I haven’t posted for a while because I’ve had a guest staying with me from Patagonia in Argentina, since the end of June.
Meet Vero, who hails from Río Colorado, on the Atlantic side of Patagonia. She became a good friend on my two journeys to that part of the world in 2008 and 2009. She’s about to graduate as an English-Spanish translator, which has taken her five years and was fitted in with bringing up her (now 15 year old) son and having to travel many hours by public transport to get to her university over 300 km away. This necessitated staying there several nights a week during term time; there were numerous assignments required by the course and part time work was also essential to help fund her studies. Fortunately, with Río Colorado being a small town and most of her family living there, she has received the necessary support to complete her studies this year.
To help her future career along and give her some practice in spoken English, she came to England at the end of June to attend a summer school course for literary translators at the University of East Anglia in Norwich, and stayed with us beforehand and afterwards. She had never ventured out of Argentina before, so I tried to devise a programme for her which would show her British life in all its aspects, meet plenty of people so she could listen to English being spoken to her in as many different regional accents as possible, and include visits to the theatre. She’s a vegetarian, which was a personal challenge for me in the kitchen. I – er – didn’t do so well here, and we ate out a lot, but I kept a list of all the new foods and drinks she tried.
We had a shaky start when Vero donned her Argentine football supporters’ shirt in early July…
when they played Germany and were beaten 3-nil...
Maradona not amused...
However, things got better after that.
We visited many places, most of which I had seen almost exactly forty years ago when I visited Britain as a school leaver in 1971, before deciding subsequently to return and study here – and then making it my permanent home. It was a revelation to me as we proceeded from one to the next to note in some ways how much things had changed, and yet how much had stayed the same.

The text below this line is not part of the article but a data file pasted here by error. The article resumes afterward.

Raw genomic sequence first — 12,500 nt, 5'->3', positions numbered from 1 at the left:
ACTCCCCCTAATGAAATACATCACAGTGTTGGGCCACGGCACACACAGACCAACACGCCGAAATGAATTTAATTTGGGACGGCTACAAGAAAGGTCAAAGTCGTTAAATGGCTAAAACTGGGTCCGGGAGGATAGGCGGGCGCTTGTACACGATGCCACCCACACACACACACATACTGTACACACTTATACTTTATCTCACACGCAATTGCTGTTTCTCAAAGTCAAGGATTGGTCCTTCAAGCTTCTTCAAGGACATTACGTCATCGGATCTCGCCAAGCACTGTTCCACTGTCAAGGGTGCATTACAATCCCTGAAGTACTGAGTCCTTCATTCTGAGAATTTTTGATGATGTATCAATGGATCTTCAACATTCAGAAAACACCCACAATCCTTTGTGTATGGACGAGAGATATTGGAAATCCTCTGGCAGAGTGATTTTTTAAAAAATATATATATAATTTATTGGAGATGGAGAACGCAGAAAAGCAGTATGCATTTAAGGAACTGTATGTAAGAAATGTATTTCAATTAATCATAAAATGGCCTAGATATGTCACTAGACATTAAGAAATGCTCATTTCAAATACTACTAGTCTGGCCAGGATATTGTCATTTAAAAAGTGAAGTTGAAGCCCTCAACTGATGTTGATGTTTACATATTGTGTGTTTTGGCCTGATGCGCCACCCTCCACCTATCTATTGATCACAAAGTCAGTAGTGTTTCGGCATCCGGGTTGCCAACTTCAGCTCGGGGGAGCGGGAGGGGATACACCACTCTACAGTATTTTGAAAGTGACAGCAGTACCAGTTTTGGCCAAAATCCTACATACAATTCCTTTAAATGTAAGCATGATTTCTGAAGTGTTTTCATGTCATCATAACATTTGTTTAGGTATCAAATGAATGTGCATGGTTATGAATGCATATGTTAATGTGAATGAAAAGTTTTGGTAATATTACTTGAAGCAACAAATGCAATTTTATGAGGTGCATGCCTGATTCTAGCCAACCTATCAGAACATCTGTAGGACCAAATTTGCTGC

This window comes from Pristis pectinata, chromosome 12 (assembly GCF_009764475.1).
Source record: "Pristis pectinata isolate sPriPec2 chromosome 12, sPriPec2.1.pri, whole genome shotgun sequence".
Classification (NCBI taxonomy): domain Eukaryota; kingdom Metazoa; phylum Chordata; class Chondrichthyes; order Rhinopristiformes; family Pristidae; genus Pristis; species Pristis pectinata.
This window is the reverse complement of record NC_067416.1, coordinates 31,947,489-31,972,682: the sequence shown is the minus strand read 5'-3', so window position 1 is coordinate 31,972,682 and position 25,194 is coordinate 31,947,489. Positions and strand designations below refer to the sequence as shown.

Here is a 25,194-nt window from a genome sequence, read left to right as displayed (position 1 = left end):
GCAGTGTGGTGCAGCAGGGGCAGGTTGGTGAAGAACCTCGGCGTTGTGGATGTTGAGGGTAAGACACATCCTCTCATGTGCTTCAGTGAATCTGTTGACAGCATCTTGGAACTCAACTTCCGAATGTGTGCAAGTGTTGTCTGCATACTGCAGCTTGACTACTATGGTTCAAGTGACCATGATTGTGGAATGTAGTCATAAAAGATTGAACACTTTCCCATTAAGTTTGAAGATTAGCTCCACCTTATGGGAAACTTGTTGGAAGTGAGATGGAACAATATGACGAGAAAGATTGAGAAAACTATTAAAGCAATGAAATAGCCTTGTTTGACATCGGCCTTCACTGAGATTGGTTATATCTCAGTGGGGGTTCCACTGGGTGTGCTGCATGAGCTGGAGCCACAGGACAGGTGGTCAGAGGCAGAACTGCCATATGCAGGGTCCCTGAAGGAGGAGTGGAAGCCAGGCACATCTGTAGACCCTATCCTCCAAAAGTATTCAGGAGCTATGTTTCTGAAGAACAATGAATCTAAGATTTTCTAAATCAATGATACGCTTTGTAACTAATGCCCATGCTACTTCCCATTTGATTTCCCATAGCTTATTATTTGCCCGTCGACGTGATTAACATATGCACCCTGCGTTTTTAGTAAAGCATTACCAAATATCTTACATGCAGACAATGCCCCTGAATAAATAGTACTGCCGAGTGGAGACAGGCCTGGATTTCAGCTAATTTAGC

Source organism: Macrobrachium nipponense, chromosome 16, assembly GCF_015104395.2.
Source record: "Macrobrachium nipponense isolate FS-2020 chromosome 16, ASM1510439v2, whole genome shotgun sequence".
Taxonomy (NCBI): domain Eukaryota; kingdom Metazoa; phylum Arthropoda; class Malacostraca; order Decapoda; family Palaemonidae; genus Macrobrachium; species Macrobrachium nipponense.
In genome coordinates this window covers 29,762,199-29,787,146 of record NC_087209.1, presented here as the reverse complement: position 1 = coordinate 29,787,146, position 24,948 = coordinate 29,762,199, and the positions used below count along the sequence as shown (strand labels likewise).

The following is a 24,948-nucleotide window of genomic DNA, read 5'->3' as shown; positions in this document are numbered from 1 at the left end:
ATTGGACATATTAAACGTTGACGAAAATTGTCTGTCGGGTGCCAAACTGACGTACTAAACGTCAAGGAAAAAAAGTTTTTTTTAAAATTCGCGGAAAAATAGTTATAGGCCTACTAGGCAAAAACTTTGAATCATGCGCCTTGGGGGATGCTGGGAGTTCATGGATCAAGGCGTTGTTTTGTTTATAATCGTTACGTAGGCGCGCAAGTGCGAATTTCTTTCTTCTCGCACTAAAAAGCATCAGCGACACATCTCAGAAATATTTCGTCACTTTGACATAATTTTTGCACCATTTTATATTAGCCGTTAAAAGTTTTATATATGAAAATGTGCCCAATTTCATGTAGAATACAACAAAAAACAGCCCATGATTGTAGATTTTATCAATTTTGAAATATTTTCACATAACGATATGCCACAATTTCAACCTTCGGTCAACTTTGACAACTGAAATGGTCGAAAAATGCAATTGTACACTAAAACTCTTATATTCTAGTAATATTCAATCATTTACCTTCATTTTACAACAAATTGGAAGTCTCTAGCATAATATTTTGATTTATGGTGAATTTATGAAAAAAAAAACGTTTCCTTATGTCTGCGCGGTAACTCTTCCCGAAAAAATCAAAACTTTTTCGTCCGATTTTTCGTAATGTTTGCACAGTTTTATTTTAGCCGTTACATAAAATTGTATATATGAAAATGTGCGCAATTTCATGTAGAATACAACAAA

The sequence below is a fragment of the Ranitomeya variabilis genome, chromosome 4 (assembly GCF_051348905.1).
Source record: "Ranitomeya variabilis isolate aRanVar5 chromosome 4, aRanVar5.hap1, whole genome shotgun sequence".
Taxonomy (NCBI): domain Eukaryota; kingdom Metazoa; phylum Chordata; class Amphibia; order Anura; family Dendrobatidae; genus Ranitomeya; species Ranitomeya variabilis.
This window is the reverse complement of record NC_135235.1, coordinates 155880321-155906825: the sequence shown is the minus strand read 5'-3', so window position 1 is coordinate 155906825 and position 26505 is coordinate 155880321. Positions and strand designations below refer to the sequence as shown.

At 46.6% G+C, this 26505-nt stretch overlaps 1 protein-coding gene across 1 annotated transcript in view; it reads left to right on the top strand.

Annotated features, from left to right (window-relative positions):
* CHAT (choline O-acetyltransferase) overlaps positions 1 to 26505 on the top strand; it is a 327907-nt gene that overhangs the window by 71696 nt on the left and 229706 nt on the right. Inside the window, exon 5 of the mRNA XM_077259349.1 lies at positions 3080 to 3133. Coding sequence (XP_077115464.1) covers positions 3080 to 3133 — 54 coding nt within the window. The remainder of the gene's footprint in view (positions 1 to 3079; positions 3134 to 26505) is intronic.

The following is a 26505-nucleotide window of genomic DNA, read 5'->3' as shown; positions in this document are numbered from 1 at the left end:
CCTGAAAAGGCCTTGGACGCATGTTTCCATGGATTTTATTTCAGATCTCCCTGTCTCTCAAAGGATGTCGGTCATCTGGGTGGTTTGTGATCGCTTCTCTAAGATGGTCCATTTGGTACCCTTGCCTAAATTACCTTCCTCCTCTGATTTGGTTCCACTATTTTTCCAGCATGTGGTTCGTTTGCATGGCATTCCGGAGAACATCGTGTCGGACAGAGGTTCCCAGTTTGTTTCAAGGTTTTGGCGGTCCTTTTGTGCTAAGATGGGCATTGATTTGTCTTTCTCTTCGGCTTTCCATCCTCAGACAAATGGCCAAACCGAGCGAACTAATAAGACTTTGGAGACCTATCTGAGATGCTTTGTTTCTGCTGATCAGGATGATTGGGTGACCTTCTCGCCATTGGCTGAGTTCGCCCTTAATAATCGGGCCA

The overriding impression was the increase in population on this little island, from 54 million in 1970 to over 62 million today, and this does not of course include the unknown numbers of recent illegal immigrants which are though to be several million. It was also evident that there is a greater degree of prosperity – the number of vehicles, the widespread ownership of mobile phones at all ages, and so on. Adherence to European laws has also meant that the number of continental lorries on the roads bringing goods into Britain has multiplied - as you drive along you become aware that there are almost as many mega-trucks as there are cars.
One of our first visits was across the Severn Bridge into Wales. We headed for Chepstow Castle and before we had even left the car park were entertained by a troupe of Morris dancers…
(No idea what the costumes meant,
except the ole Welsh dragon of course)
…before admiring the views from the castle.
Next week: The Bristol country bumpkin and friend go to London…
From Lonicera's non-digital archives
Views of Bristol, my home
The Clifton Suspension Bridge
designed & built by Isambard Kingdom Brunel
For the less fortunate, a snooze in the sunshine
outside the Victoria Rooms
Peace at last for a cat on a Sunday, in a
historic building now used for offices
during the working week.
Offices seen reflected in the Spectrum building
with its blue windows
Mulligans fish restaurant, at the foot of Park Street,
now sadly disappeared.
Together with the Clifton Suspension Bridge,
Bristol's best known landmark:
the Wills Memorial Building at the top of Park Street.
It is the seat of the University of Bristol, used
mainly for ceremonial events and large public lectures.
I was very proud to graduate there in 1977,
when the Dean was Dorothy Hodgkin,
Nobel prizewinning chemist.